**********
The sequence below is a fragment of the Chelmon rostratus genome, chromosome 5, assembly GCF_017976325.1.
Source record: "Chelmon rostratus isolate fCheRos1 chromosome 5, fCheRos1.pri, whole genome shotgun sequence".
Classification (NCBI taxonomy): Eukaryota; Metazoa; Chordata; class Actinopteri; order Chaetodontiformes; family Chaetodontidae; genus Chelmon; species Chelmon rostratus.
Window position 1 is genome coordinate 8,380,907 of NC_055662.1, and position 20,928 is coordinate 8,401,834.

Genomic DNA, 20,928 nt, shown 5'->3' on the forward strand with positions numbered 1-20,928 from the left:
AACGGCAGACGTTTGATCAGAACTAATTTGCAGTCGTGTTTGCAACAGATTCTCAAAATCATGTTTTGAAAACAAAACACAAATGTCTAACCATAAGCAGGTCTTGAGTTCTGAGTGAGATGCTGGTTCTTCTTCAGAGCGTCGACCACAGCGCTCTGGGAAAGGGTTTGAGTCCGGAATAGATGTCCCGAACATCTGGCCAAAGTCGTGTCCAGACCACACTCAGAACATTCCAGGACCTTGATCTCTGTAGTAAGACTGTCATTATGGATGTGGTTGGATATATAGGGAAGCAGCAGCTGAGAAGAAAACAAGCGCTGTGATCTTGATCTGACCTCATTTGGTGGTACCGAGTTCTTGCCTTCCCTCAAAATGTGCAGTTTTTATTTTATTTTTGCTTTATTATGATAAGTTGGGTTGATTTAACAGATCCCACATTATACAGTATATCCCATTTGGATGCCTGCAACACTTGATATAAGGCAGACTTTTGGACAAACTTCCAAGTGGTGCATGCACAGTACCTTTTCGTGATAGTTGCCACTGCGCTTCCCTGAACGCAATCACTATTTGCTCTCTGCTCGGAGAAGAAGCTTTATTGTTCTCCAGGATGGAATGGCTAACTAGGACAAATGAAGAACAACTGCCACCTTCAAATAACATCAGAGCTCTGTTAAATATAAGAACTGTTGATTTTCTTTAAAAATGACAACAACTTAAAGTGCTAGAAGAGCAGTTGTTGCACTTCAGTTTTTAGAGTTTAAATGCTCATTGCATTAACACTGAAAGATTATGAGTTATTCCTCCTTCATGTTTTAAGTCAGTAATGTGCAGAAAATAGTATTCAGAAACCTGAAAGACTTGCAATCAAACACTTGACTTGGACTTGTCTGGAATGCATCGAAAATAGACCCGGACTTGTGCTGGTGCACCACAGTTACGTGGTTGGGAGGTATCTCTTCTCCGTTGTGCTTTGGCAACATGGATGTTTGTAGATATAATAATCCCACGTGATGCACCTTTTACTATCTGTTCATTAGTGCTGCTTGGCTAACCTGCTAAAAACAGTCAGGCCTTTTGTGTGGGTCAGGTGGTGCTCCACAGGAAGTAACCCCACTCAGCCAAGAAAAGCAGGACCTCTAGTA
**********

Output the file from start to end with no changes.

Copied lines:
The sequence below is a fragment of the Chelmon rostratus genome, chromosome 5, assembly GCF_017976325.1.
Source record: "Chelmon rostratus isolate fCheRos1 chromosome 5, fCheRos1.pri, whole genome shotgun sequence".
Classification (NCBI taxonomy): Eukaryota; Metazoa; Chordata; class Actinopteri; order Chaetodontiformes; family Chaetodontidae; genus Chelmon; species Chelmon rostratus.
Window position 1 is genome coordinate 8,380,907 of NC_055662.1, and position 20,928 is coordinate 8,401,834.

Genomic DNA, 20,928 nt, shown 5'->3' on the forward strand with positions numbered 1-20,928 from the left:
AACGGCAGACGTTTGATCAGAACTAATTTGCAGTCGTGTTTGCAACAGATTCTCAAAATCATGTTTTGAAAACAAAACACAAATGTCTAACCATAAGCAGGTCTTGAGTTCTGAGTGAGATGCTGGTTCTTCTTCAGAGCGTCGACCACAGCGCTCTGGGAAAGGGTTTGAGTCCGGAATAGATGTCCCGAACATCTGGCCAAAGTCGTGTCCAGACCACACTCAGAACATTCCAGGACCTTGATCTCTGTAGTAAGACTGTCATTATGGATGTGGTTGGATATATAGGGAAGCAGCAGCTGAGAAGAAAACAAGCGCTGTGATCTTGATCTGACCTCATTTGGTGGTACCGAGTTCTTGCCTTCCCTCAAAATGTGCAGTTTTTATTTTATTTTTGCTTTATTATGATAAGTTGGGTTGATTTAACAGATCCCACATTATACAGTATATCCCATTTGGATGCCTGCAACACTTGATATAAGGCAGACTTTTGGACAAACTTCCAAGTGGTGCATGCACAGTACCTTTTCGTGATAGTTGCCACTGCGCTTCCCTGAACGCAATCACTATTTGCTCTCTGCTCGGAGAAGAAGCTTTATTGTTCTCCAGGATGGAATGGCTAACTAGGACAAATGAAGAACAACTGCCACCTTCAAATAACATCAGAGCTCTGTTAAATATAAGAACTGTTGATTTTCTTTAAAAATGACAACAACTTAAAGTGCTAGAAGAGCAGTTGTTGCACTTCAGTTTTTAGAGTTTAAATGCTCATTGCATTAACACTGAAAGATTATGAGTTATTCCTCCTTCATGTTTTAAGTCAGTAATGTGCAGAAAATAGTATTCAGAAACCTGAAAGACTTGCAATCAAACACTTGACTTGGACTTGTCTGGAATGCATCGAAAATAGACCCGGACTTGTGCTGGTGCACCACAGTTACGTGGTTGGGAGGTATCTCTTCTCCGTTGTGCTTTGGCAACATGGATGTTTGTAGATATAATAATCCCACGTGATGCACCTTTTACTATCTGTTCATTAGTGCTGCTTGGCTAACCTGCTAAAAACAGTCAGGCCTTTTGTGTGGGTCAGGTGGTGCTCCACAGGAAGTAACCCCACTCAGCCAAGAAAAGCAGGACCTCTAGTA